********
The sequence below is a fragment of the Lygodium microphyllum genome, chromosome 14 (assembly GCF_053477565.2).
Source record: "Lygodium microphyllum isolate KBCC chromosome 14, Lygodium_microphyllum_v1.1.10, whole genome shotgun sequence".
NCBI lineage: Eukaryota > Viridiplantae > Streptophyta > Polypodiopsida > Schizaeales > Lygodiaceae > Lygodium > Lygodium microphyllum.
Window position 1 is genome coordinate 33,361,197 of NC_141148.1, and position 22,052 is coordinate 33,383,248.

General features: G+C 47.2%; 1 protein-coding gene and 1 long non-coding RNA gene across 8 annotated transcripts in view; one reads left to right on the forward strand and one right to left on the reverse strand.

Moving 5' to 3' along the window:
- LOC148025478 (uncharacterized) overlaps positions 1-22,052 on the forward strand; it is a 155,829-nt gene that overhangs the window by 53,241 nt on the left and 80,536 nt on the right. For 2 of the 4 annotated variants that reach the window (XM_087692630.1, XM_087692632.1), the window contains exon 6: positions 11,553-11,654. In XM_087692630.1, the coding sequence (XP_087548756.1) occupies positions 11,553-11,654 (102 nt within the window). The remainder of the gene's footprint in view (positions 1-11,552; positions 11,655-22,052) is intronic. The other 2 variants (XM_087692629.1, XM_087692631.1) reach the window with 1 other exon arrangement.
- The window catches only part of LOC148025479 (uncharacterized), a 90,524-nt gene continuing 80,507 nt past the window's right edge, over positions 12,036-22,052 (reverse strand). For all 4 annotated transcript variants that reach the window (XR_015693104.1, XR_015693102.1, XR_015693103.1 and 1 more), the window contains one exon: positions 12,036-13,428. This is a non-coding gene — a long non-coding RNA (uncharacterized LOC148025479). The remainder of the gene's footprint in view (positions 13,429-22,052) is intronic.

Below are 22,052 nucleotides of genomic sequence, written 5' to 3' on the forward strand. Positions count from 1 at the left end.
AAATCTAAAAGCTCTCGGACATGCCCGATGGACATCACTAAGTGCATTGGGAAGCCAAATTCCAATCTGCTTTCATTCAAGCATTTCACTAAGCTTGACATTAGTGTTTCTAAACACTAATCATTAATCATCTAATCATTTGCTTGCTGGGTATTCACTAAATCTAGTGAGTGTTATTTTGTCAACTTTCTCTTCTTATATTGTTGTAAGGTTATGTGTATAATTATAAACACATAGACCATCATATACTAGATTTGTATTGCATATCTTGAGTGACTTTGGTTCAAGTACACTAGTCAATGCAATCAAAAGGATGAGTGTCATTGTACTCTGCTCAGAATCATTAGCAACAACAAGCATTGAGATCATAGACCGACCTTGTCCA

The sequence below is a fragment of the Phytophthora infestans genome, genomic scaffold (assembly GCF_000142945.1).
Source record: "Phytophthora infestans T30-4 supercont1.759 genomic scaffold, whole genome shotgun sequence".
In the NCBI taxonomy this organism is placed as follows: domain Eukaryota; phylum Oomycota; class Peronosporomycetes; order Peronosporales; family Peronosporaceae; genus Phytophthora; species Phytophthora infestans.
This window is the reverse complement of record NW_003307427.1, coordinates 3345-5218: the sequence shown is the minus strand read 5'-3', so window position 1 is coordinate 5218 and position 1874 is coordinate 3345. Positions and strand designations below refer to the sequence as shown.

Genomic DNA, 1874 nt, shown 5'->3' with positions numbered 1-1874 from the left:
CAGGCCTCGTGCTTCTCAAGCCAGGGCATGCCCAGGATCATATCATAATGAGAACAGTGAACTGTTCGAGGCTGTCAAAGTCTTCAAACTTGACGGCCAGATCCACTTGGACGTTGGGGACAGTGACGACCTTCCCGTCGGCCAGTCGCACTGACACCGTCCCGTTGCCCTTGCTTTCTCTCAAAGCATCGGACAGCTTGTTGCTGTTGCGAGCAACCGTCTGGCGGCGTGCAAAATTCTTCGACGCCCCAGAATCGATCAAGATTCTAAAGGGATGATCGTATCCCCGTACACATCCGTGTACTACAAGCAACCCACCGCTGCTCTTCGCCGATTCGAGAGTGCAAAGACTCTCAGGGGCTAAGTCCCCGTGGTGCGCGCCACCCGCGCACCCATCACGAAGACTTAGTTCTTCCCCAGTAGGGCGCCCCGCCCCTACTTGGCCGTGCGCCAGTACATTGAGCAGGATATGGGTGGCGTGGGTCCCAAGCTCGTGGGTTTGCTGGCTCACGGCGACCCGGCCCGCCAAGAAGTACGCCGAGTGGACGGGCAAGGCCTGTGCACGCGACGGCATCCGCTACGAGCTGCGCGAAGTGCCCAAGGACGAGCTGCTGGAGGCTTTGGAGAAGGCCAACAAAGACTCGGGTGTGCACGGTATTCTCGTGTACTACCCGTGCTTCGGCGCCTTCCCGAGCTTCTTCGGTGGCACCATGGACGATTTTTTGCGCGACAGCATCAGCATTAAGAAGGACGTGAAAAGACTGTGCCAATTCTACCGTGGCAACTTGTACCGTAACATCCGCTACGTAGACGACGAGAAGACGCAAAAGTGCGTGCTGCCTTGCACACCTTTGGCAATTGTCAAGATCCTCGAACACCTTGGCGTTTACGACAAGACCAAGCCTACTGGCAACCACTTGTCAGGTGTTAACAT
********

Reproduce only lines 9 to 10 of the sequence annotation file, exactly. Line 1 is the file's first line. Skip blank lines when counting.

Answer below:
Below are 22,052 nucleotides of genomic sequence, written 5' to 3' on the forward strand. Positions count from 1 at the left end.
AAATCTAAAAGCTCTCGGACATGCCCGATGGACATCACTAAGTGCATTGGGAAGCCAAATTCCAATCTGCTTTCATTCAAGCATTTCACTAAGCTTGACATTAGTGTTTCTAAACACTAATCATTAATCATCTAATCATTTGCTTGCTGGGTATTCACTAAATCTAGTGAGTGTTATTTTGTCAACTTTCTCTTCTTATATTGTTGTAAGGTTATGTGTATAATTATAAACACATAGACCATCATATACTAGATTTGTATTGCATATCTTGAGTGACTTTGGTTCAAGTACACTAGTCAATGCAATCAAAAGGATGAGTGTCATTGTACTCTGCTCAGAATCATTAGCAACAACAAGCATTGAGATCATAGACCGACCTTGTCCA